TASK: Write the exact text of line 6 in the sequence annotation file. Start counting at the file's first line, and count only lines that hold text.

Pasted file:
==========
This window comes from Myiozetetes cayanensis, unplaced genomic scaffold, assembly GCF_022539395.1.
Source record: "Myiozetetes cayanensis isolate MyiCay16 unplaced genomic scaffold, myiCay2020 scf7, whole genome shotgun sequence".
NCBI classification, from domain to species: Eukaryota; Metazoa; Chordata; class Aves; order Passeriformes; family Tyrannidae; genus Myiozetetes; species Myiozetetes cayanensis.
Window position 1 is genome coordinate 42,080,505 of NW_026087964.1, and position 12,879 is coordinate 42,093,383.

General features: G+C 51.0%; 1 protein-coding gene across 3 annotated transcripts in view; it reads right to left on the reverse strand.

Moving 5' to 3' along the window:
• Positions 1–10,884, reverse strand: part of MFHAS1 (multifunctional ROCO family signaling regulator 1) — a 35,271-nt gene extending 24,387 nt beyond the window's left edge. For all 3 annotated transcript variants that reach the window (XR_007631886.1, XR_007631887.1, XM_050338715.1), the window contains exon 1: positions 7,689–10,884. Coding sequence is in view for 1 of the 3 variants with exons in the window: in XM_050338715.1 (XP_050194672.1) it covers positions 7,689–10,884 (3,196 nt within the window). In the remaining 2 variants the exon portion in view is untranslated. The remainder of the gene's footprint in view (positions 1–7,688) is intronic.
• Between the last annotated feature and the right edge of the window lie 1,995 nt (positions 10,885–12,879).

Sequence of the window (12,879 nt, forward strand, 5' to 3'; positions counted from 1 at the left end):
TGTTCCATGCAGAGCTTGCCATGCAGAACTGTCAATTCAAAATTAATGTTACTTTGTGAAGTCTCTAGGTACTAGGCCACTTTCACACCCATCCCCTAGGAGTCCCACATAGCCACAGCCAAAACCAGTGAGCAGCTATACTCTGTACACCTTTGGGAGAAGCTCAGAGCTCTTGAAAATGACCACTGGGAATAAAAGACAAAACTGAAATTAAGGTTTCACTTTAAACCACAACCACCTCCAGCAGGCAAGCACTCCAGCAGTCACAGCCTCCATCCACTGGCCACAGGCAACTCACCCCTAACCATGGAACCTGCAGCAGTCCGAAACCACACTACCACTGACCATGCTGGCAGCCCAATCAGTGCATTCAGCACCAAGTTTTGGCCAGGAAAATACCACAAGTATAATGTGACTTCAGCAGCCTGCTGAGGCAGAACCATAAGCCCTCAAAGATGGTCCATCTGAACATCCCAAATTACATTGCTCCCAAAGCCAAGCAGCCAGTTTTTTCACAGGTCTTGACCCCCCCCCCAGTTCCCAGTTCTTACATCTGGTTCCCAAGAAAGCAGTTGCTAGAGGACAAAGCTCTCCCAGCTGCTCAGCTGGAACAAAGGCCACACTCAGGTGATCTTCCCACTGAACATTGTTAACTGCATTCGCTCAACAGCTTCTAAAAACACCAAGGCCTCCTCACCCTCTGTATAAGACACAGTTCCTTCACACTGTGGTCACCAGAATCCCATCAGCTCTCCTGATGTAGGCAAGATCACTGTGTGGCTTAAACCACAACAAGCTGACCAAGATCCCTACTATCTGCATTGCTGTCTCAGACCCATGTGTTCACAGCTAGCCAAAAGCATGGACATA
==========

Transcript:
Moving 5' to 3' along the window: